My guess is almost every aspect.
I am often asked who my best customer is.
Every time, I say a humble, hungry learner who is comfortable constantly challenging the status quo.
Here is a great set of thoughts on humility from Shane Parrish set up by one of the wisest Stoics:
“It is impossible for a man to learn what he thinks he already knows.” — Epictetus
- Humility is the anecdote to arrogance. Humility is a recognition that we don’t know, that we were wrong, that we’re not better than anyone else.
- Humility is simple to understand but hard to practice.
- Humility isn’t a lack of confidence but an earned confidence. The confidence to say that you might not be right, but you’ve done the diligence, and you’ve put in the work.
- Humility keeps you wondering what you’re missing or if someone is working harder than you. And yet when pride and arrogance take over, humility flees and so does our ability to learn, adapt, and build lasting relationships with others.
- Humility won’t let you take credit for luck. And humility is the voice in your mind that doesn’t let small victories seem larger than they are. Humility is the voice inside your head that says, ‘anyone can do it once, that’s luck. Can you do it consistently?’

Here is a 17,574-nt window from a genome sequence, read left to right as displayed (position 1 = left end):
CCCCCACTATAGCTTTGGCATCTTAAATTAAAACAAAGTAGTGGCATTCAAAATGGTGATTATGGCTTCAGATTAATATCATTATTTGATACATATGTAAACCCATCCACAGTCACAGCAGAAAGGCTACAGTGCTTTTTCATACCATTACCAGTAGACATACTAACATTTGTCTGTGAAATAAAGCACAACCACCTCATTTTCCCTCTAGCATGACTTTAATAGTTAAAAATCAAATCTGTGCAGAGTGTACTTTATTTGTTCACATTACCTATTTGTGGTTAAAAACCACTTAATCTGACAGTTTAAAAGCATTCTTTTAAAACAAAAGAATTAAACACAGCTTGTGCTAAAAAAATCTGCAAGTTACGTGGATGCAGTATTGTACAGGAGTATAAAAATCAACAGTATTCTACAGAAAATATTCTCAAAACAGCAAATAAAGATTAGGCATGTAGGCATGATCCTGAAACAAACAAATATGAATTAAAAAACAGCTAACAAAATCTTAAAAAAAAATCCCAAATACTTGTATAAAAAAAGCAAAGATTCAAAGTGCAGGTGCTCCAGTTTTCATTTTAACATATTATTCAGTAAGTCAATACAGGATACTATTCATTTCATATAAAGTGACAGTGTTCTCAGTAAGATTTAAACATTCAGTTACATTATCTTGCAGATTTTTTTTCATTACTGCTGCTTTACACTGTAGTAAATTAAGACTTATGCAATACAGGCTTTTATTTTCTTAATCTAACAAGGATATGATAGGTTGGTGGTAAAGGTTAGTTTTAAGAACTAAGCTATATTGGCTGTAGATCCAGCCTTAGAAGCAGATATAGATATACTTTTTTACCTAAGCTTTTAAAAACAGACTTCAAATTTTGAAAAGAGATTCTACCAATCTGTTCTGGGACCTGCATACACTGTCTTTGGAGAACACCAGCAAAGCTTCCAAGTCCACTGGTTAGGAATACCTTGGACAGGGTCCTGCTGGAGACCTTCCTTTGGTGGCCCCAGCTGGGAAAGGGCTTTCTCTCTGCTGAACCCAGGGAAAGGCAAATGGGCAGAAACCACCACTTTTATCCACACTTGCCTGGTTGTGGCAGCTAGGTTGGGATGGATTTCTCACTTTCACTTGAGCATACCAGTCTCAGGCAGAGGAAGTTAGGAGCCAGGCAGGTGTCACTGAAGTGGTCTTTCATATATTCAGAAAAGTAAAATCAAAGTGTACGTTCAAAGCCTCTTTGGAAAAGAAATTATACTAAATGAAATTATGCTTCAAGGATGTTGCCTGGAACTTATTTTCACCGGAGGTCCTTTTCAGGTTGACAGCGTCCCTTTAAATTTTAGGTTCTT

- More than knowing yourself, humility is accepting yourself.
Challenge the Status Quo
Did you know that a Roman engineer determined the size of the space shuttle engine 2000 years beforehand?
The width of the engines that powered the space shuttle—one of the most complex machines humankind has ever created—was determined over two thousand years ago by a Roman road engineer.
Yes, you read that correctly.
The engines were 4 feet 8.5 inches wide because that was the width of the rail line that would carry them from Utah to Florida. The width of that rail line, in turn, was based on the width of tramlines in England. The width of the tramlines, in turn, was based on the width of the roads built by the Romans: 4 feet 8.5 inches.
To repeat: The best leaders are humble, hungry, learners who are comfortable challenging the status quo.
What parts of your business have been dictated by someone else without you even realizing it? My guess is almost every aspect.
Something to think about.
Further, Faster goes into great detail of how leaders can look at the business, team and customer with fresh eyes.
If you have not already, I would appreciate you download (for free) or purchase the book (link below) for your self or someone who you think will derive benefit.
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